SLA: High Resolution Parts

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Advantages of SLA

Material Selection

Offers a vast material selection with a range of properties, as well as the ability to print multiple materials and simulate overmolds.

Complex Geometry

Creates complex shapes with a high degree of precision that would otherwise be impossible to build via traditional manufacturing processes.

Rapid Turnaround

Because SLA can create complex and multi-material parts in a single operation, significantly less build time is needed vs. traditional manufacturing.


We use the latest generation of SLA technologies to meet tolerances of +/- 0.004” or +/- 0.001” per inch, whichever is greater, and offer both normal and high resolution prints. Please see our Manufacturing Standards for more details.

SLA Materials


  • Accura
  • Somos

SLA Finishes


SLA parts are cleaned, stripped of supports, and may be lightly sanded around supported area. Supported areas may show small grid-like dots where structure was required.


SLA parts are cleaned, stripped of supports, and then either wet or dry grit blasted to give a consistent matte finish. The parts are left with an eggshell finish. Supported areas may show small grid like dots where structure was required.

Additional Finishes

Xometry provides additional SLA finishing options, including but not limited to sanding, polishing, painting, post thermal processing, and plating to meet your needs. For examples of our additional finishes, please refer to the SLA section of our photo gallery.

Applications for SLA

Concept Models

The speed and versatility of SLA lets product developers create physical snapshots of their designs through the iterative process.

Rapid Prototyping

SLA can be used to create fully-functional prototypes, with materials that can simulate polypropylene, polycarbonate, ABS, and rigid composites.

Direct Digital Manufacturing

The high accuracy and consistency of SLA makes it an ideal way to build large quantities of discrete or customized parts.

Overview: What is SLA?

The Basics of SLA

Stereolithography (also known as SLA or SL for short) is one of the earliest additive manufacturing processes. First patented in the 1980's, it is still a common choice among engineers because of the high accuracy and consistency it can achieve. SLA parts are created from a wide variety of thermoset polymers, the most popular of which are the Accura and Somos brands.

​How Stereolithography Works

Stereolithography is an additive manufacturing process that focuses an ultraviolet (UV) light on a vat of plastic (photopolymer) resin. Through a process known as photopolymerization, chains of molecules are linked together when exposed to the UV light, hardening them into solid resin layer by layer. The UV light continues this process through the entire vat of resin, selectively curing and solidifying the resin to match the design of the CAD file. Structural supports are created during the pre-build setup process and manually removed after the print is completed. The parts are then washed in a solvent solution to remove uncured resin, and then receive a final post cure in a UV light oven.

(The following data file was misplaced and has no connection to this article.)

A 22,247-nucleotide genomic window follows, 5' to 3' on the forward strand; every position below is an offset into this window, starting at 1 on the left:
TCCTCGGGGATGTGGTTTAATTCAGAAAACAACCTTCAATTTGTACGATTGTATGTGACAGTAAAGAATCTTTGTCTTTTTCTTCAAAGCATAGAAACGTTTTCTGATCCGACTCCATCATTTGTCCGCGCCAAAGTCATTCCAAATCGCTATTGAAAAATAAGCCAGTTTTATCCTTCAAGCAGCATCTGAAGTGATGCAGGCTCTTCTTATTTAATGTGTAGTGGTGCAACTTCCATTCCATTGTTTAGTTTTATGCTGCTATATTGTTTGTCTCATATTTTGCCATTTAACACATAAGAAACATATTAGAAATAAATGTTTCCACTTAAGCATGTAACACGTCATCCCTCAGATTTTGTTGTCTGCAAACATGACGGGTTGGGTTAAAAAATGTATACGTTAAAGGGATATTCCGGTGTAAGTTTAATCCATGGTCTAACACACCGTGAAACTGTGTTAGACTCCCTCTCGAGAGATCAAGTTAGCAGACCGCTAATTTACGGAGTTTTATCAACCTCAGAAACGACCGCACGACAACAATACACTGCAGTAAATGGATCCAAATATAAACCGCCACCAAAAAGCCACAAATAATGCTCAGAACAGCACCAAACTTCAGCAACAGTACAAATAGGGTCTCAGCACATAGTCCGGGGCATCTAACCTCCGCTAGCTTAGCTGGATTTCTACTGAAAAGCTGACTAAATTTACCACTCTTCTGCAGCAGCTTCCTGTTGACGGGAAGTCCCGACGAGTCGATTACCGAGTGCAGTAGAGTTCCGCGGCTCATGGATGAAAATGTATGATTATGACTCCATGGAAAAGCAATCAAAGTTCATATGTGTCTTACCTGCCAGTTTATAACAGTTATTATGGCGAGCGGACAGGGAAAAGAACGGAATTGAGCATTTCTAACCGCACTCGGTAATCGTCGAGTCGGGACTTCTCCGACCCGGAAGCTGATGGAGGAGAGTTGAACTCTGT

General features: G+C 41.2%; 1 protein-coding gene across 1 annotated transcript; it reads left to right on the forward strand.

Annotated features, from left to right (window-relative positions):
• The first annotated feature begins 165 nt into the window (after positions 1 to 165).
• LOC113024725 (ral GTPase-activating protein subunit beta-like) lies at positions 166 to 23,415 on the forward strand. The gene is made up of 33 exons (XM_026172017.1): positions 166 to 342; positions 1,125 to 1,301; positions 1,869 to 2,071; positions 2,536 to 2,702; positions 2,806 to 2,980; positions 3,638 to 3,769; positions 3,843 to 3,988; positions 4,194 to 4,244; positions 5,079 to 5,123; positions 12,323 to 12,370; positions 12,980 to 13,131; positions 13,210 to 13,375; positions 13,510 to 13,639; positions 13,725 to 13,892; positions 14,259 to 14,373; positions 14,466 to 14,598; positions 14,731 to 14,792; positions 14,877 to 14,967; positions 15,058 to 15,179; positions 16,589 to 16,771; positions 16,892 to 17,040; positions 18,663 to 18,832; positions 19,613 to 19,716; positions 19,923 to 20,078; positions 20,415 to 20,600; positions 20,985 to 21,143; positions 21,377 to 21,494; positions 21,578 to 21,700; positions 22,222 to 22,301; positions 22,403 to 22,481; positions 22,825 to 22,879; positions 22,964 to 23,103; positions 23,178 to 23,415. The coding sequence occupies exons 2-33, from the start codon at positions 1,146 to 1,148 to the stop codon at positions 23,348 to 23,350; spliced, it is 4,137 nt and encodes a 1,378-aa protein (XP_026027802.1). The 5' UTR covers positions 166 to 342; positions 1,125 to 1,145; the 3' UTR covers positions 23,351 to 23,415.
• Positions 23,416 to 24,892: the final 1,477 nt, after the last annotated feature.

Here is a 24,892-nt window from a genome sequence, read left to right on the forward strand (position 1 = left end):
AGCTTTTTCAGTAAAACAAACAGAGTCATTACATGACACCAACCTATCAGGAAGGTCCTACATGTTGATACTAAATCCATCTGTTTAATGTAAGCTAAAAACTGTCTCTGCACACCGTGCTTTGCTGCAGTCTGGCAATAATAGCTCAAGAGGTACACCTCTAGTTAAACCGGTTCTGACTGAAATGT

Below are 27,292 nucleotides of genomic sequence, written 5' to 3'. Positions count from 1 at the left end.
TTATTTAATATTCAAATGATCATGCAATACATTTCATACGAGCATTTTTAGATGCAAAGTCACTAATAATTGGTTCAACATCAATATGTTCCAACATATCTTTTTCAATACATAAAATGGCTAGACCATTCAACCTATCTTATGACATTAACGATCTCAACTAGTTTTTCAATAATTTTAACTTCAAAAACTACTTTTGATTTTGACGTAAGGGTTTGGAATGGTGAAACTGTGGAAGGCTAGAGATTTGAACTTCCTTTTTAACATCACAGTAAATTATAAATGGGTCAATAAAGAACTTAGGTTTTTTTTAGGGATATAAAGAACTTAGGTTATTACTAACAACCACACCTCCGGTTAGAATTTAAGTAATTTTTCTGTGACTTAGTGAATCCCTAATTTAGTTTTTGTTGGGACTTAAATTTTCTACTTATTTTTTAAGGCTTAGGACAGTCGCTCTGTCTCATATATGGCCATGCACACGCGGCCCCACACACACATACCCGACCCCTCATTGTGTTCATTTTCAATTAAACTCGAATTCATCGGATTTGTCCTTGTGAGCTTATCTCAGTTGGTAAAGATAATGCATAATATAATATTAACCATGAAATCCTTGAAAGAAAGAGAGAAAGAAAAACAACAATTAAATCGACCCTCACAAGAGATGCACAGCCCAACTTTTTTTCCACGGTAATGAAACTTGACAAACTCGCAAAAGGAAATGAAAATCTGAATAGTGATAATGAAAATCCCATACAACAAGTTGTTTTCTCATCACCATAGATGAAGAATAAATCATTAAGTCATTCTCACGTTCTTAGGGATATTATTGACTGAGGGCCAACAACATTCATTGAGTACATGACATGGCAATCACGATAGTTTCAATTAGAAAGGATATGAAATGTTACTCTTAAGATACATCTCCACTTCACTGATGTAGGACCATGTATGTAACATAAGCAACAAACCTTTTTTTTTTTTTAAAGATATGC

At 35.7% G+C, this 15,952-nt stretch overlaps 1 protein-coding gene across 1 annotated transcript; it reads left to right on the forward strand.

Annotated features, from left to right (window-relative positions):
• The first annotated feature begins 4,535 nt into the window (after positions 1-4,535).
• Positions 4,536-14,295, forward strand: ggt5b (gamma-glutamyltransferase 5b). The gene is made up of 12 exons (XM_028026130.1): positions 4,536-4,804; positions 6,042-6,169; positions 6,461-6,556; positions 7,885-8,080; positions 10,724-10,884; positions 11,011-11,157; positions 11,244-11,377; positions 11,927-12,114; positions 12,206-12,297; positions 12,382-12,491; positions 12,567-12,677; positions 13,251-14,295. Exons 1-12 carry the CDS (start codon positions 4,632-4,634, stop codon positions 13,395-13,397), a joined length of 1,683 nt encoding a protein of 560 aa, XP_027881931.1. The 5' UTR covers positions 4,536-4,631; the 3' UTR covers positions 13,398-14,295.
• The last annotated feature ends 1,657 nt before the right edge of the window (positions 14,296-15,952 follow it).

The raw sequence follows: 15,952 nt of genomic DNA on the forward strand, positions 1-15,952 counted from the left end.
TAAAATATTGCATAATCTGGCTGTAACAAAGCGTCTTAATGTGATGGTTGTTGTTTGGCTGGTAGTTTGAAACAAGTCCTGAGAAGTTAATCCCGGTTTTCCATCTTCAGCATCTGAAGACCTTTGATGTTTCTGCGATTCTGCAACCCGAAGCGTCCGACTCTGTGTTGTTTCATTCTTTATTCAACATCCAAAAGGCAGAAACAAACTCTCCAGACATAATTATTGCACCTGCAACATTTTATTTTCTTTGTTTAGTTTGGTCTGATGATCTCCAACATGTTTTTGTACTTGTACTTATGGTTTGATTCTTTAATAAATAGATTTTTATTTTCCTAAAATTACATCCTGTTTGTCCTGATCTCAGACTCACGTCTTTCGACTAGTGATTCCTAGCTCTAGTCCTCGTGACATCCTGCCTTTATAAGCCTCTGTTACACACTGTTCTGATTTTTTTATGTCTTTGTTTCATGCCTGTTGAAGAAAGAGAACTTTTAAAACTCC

SLA offers higher resolution printing than many other 3D printing technologies, allowing customers to print parts with fine details and surface finishes. SLA 3D printing is a highly-versatile platform for making custom parts in prototype and production settings, often acting as a stand-in for injection molded parts.

Industries That Use Stereolithography

The medical, dental, aerospace, automotive, robotics, and defense industries all take advantage of the design freedom and high level of precision that SLA can achieve. This process is especially excellent for prototypes and iterations requiring a high level of repeatability.

Benefits of Working With Xometry For Stereolithography

Xometry's manufacturing partner network allows us to offer a larger variety of materials than other 3D printing companies — including a wide range of both Accura and Somos brand materials. Xometry offers both standard and high-resolution options for fine detail parts, and can also print larger sized parts and products — with some materials supporting up to a 58" inch build area.

Featured SLA Resources

3D Printing is Not a Cheat Code

3D Printing is Not a Cheat Code

Get expert insight on understanding 3D Printing from our own Director of Applications Engineering, Greg Paulsen. Learn how to make the most of this additive manufacturing capability with his expert tips.

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